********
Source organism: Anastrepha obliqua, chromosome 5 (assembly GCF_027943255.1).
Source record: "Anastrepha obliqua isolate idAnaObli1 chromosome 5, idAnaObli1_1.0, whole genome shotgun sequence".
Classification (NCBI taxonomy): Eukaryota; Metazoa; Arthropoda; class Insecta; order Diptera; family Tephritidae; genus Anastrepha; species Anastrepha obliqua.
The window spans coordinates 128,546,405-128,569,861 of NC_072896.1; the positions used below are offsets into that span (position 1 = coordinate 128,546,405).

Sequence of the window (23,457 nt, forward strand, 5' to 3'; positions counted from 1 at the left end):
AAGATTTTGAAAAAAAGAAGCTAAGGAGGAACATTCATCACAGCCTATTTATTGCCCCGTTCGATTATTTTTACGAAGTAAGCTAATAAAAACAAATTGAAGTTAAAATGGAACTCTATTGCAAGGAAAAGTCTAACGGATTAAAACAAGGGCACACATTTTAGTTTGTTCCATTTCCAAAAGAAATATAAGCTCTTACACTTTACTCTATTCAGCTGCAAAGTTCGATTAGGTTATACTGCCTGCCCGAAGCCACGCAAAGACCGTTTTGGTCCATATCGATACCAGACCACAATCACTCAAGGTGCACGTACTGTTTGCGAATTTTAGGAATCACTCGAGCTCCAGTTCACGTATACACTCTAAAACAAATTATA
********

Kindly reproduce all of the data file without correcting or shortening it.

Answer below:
Source organism: Anastrepha obliqua, chromosome 5 (assembly GCF_027943255.1).
Source record: "Anastrepha obliqua isolate idAnaObli1 chromosome 5, idAnaObli1_1.0, whole genome shotgun sequence".
Classification (NCBI taxonomy): Eukaryota; Metazoa; Arthropoda; class Insecta; order Diptera; family Tephritidae; genus Anastrepha; species Anastrepha obliqua.
The window spans coordinates 128,546,405-128,569,861 of NC_072896.1; the positions used below are offsets into that span (position 1 = coordinate 128,546,405).

Sequence of the window (23,457 nt, forward strand, 5' to 3'; positions counted from 1 at the left end):
AAGATTTTGAAAAAAAGAAGCTAAGGAGGAACATTCATCACAGCCTATTTATTGCCCCGTTCGATTATTTTTACGAAGTAAGCTAATAAAAACAAATTGAAGTTAAAATGGAACTCTATTGCAAGGAAAAGTCTAACGGATTAAAACAAGGGCACACATTTTAGTTTGTTCCATTTCCAAAAGAAATATAAGCTCTTACACTTTACTCTATTCAGCTGCAAAGTTCGATTAGGTTATACTGCCTGCCCGAAGCCACGCAAAGACCGTTTTGGTCCATATCGATACCAGACCACAATCACTCAAGGTGCACGTACTGTTTGCGAATTTTAGGAATCACTCGAGCTCCAGTTCACGTATACACTCTAAAACAAATTATA